|Smaller Torts Make for Savory Politics|
By Quin Hillyer
Thursday, August 04 2011
NEW ORLEANS: The American Legislative Exchange Council (ALEC), meeting here this week for its annual meeting and policy summit, is justly known as a clearinghouse through which state legislators across the nation exchange helpful information about the successes and failures of various policy initiatives. Perhaps in no other area is there such constructive ferment as in the area of lawsuit reform, examined by a sub-conference held by ALEC’s Civil Justice Task Force. [Note: I was a speaker, without compensation, at the sub-conference.]
Ever since former Democratic National Committee Chairman Howard Dean spilled the beans in a 2009 town hall meeting about how his party at the national level kowtows to the plaintiffs’ bar, reformers have been on the offensive. In the past year alone, at least 22 different states have enacted tort reforms of one form or another – although, as Mississippi Gov. Haley Barbour and others have noted, voters who hear the word “tort reform” might think you’re talking about French pastries. Barbour is right to suggest it’s best to talk about “ending lawsuit abuse.”
In only four of those states – Oklahoma, Wisconsin, South Carolina and Tennessee – did those reforms include the most high-profile of lawsuit-rule improvements, namely limits on non-economic damages. As Texas has shown, such laws really do work like a charm, but they are far from the only effective approach. For instance, one of the fastest-spreading ideas is that of what ALEC calls a “Trespasser Responsibility Act,” which immunizes landowners from responsibility for injuries suffered by trespassers except in exceptional cases of wanton or willful landowner conduct. Common sense alone insists that a property owner should not be held liable when an illegal trespasser suffers an accident. Texas, Oklahoma, North Carolina, and both North and South Dakota have enacted such reforms in 2011.
Alabama and Tennessee have enacted “venue reform” to protect against “forum shopping,” a practice through which plaintiffs’ lawyers file suit in friendly jurisdictions no matter how tenuously connected they are to the location of the alleged injury or the alleged misfeasor. Oklahoma and Pennsylvania passed reform of “joint and several liability” laws, so that a defendant’s liability for any damage awards is at least loosely limited to that defendant’s actual percentage of “fault” in the injury. In other words, plaintiffs will no longer be able to raid the “deep pockets” of a wealthy defendant whose contribution to the alleged harm was only minuscule.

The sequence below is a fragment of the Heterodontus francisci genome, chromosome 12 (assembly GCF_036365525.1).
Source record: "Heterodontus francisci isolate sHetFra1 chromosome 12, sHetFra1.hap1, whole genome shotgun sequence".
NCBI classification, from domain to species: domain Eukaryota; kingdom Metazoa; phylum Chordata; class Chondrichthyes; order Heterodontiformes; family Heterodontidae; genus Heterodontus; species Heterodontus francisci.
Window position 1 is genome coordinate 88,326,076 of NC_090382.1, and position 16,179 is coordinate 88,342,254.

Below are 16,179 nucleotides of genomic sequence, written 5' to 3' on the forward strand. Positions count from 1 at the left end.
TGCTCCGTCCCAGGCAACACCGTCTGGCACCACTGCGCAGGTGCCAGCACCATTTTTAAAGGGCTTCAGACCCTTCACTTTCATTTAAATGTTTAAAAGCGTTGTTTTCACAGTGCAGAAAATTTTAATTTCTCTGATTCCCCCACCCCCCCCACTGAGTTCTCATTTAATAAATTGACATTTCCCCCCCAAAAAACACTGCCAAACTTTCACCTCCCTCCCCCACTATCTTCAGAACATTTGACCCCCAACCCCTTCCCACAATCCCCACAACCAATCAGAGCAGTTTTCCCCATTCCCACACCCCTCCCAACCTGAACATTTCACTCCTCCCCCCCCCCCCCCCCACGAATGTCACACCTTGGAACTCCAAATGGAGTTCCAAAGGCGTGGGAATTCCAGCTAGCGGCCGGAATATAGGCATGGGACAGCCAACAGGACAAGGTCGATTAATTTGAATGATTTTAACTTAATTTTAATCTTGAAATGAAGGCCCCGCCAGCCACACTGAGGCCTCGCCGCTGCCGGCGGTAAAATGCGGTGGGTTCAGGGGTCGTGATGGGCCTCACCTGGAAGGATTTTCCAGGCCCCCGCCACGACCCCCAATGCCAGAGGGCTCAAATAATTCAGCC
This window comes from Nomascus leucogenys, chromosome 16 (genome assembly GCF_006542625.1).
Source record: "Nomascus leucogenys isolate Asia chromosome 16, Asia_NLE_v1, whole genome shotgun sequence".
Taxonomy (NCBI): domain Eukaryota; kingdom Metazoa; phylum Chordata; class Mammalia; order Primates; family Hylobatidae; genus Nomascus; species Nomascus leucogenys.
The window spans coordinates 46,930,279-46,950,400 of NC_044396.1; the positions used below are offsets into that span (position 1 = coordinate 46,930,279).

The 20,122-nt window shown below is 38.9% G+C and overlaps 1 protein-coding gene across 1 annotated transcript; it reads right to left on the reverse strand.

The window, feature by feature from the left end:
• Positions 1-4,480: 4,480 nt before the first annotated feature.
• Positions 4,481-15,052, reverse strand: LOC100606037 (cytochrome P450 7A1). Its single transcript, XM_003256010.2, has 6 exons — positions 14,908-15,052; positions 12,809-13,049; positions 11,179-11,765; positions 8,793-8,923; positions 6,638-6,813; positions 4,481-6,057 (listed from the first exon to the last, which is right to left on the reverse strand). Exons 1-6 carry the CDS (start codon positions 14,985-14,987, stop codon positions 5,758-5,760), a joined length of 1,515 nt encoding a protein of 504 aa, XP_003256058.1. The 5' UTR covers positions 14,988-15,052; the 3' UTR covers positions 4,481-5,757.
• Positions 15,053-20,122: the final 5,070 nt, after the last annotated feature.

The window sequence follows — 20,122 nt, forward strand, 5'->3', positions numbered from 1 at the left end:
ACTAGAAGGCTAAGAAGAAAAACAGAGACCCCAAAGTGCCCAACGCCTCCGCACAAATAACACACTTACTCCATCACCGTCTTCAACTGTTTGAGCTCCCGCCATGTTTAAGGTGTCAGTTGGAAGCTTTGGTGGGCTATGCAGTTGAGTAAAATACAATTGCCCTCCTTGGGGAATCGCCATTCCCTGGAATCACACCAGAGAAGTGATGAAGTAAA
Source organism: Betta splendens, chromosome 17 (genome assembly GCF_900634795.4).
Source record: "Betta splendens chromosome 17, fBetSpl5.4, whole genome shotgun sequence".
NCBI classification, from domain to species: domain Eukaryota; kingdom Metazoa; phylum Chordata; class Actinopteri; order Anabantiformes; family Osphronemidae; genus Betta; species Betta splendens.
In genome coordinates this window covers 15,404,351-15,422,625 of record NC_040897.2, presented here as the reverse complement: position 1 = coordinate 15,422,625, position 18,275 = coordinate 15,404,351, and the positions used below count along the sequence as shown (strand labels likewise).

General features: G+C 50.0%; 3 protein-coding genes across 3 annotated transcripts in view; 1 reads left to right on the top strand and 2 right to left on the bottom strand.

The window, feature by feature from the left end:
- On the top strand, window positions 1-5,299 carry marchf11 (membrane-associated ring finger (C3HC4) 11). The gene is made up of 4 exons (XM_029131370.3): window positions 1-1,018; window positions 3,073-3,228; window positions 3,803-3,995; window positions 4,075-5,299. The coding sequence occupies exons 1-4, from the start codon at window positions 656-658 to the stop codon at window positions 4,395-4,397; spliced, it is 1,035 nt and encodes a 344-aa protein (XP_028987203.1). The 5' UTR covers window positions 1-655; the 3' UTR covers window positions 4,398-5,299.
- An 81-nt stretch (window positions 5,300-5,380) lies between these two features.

Then there is the growing movement to combine lawsuit reform with simple notions of government openness. A so-called Private Attorney Retention Sunshine Act would require that if a state attorney general hires outside counsel on a contingency fee basis, the hiring be done only through transparent, competitive bidding, with legislative oversight and full reporting of all results, and perhaps with a cap on the effective hourly fee earned by such attorneys. Arizona, Indiana and Missouri all passed laws to this effect.
Among a host of other steps to end lawsuit abuse, one other deserves particular mention. In line with the Supreme Court’s important 1993 decision in Daubert v. Merrell Dow Pharmaceuticals, which insisted that federal judges are responsible for ensuring that only real science and recognized experts are used for medical and other technical evidentiary purposes, states are increasingly doing the same within their own courts. Four more states – Wisconsin, Florida, Alabama and North Carolina – have enacted laws in the last year aimed at curbing junk science.
Again, this survey includes only those states that have made reforms in the past years. In many other states, wise laws like these already have been on the books for years.
There are several reasons why efforts to curb lawsuit abuse are spreading like wildfire. First, more and more people are realizing that a reputation for abusive lawsuits can act like a wet blanket on a state’s economy, chasing existing businesses (or doctors) away while making new investors wary to enter. Second, when used as part of a broader narrative about economic development, jobs, law and order, and simple fairness, tort reforms have proved to be electoral winners. In the past decade or so, reformers at the state level have won far more election battles than they have lost.
In short, voters may not know what at a tort is, but the effort to get torts right is nevertheless a politically tasty dish.
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